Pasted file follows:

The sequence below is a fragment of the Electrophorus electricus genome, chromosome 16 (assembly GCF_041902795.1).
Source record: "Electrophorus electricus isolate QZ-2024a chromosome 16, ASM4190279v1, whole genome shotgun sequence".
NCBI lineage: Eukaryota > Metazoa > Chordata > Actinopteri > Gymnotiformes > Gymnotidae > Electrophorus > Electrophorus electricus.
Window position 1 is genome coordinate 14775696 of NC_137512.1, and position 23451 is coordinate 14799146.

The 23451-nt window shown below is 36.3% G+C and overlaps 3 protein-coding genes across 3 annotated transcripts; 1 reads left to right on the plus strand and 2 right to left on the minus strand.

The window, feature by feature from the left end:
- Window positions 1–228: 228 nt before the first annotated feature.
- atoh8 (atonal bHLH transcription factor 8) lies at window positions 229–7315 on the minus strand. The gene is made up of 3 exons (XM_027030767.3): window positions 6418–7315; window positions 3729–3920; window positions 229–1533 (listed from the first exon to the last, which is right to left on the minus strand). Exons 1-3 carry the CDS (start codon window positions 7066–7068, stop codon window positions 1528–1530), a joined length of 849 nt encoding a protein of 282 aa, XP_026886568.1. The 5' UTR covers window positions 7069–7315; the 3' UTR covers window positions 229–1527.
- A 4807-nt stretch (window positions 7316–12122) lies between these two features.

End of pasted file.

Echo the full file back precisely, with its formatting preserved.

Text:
The sequence below is a fragment of the Electrophorus electricus genome, chromosome 16 (assembly GCF_041902795.1).
Source record: "Electrophorus electricus isolate QZ-2024a chromosome 16, ASM4190279v1, whole genome shotgun sequence".
NCBI lineage: Eukaryota > Metazoa > Chordata > Actinopteri > Gymnotiformes > Gymnotidae > Electrophorus > Electrophorus electricus.
Window position 1 is genome coordinate 14775696 of NC_137512.1, and position 23451 is coordinate 14799146.

The 23451-nt window shown below is 36.3% G+C and overlaps 3 protein-coding genes across 3 annotated transcripts; 1 reads left to right on the plus strand and 2 right to left on the minus strand.

The window, feature by feature from the left end:
- Window positions 1–228: 228 nt before the first annotated feature.
- atoh8 (atonal bHLH transcription factor 8) lies at window positions 229–7315 on the minus strand. The gene is made up of 3 exons (XM_027030767.3): window positions 6418–7315; window positions 3729–3920; window positions 229–1533 (listed from the first exon to the last, which is right to left on the minus strand). Exons 1-3 carry the CDS (start codon window positions 7066–7068, stop codon window positions 1528–1530), a joined length of 849 nt encoding a protein of 282 aa, XP_026886568.1. The 5' UTR covers window positions 7069–7315; the 3' UTR covers window positions 229–1527.
- A 4807-nt stretch (window positions 7316–12122) lies between these two features.